BIO commends the INPI for their efforts to devise guidelines for examining biotechnology related inventions. Given the technological advances and the innovation that spurs it are the primary drivers of economic growth in the modern era, it is critical that patent laws and practices properly motivate and reward innovation. While BIO agrees with many of the proposed Guidelines, BIO is concerned that several of the proposed Guidelines would not achieve this objective with respect to biotechnology inventions.
BIO is concerned that aspects of the Guidelines, if adopted, would have significant consequences in all sectors of biotechnology and for patients and consumers in Brazil. Most troublesome, the proposed Guidelines would exclude from patent protection any isolated and/or purified biological material, whether a gene or otherwise, that may have the same sequence as naturally occurring biological material, despite the fact that the isolated and/or purified biological products are manmade and are structurally and functionally different from their natural counterparts. In addition, several Guidelines interfere with the ability of innovators to obtain meaningful protection for their genetically engineered innovations. Implementation of these proposals would prevent the patenting of a vast amount of biological innovations, to the detriment to the people of Brazil.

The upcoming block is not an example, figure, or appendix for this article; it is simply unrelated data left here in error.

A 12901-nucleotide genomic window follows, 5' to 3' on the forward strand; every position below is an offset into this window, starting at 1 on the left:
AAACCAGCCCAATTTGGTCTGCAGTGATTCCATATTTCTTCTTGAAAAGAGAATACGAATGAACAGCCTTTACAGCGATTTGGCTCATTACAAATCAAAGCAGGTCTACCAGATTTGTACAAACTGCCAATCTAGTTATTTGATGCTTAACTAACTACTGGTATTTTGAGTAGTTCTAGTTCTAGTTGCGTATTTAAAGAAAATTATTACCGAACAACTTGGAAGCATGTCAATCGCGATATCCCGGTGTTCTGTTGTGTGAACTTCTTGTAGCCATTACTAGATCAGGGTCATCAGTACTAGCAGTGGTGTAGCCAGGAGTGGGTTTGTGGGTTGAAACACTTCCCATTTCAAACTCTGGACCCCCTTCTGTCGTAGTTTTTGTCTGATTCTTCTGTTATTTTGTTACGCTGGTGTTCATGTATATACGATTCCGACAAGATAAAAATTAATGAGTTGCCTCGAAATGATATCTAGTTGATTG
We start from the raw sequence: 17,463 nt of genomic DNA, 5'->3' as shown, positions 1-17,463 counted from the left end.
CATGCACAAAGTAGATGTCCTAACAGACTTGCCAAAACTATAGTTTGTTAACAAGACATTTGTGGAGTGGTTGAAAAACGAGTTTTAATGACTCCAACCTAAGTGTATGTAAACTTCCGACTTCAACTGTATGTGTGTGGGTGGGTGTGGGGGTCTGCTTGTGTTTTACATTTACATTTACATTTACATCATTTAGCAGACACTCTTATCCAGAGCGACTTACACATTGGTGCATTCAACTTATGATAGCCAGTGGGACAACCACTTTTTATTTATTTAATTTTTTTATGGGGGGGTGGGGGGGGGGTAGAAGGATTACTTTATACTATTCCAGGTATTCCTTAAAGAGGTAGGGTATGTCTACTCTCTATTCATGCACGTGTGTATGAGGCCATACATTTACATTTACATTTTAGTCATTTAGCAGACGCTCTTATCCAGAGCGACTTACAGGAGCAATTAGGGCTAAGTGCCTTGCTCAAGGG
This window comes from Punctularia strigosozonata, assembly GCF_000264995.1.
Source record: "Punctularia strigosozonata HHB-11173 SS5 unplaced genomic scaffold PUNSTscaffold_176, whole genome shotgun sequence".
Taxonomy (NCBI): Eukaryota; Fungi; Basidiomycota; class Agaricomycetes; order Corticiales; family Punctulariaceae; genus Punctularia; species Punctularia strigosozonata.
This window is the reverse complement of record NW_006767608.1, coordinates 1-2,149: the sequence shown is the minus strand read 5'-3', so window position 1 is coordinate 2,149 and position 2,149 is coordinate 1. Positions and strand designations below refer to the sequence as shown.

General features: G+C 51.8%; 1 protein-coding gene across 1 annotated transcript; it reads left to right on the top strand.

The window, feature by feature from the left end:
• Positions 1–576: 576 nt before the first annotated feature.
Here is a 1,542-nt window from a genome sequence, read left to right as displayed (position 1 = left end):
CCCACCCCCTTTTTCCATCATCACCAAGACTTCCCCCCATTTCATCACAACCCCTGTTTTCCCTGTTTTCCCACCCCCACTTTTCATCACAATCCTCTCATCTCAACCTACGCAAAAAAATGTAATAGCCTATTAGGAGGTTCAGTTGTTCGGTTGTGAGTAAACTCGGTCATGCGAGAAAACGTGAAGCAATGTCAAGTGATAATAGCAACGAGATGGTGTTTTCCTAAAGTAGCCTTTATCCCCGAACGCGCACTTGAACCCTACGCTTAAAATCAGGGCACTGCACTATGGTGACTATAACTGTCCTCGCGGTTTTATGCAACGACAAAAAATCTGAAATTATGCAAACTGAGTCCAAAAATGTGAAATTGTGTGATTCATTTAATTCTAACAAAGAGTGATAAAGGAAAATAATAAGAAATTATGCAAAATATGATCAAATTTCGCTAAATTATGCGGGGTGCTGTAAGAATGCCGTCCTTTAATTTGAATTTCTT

Moreover, there are several proposals that BIO believes require further clarification and others that BIO believes depart from the principle that patent applications must be evaluated on a case-by-case basis. Furthermore, BIO remains concerned about patentability requirements mandating disclosure of the source and origin of biological materials.
The following comments by BIO raise these issues in more detail and provide our perspective on some of the specific provisions within the proposed Guidelines.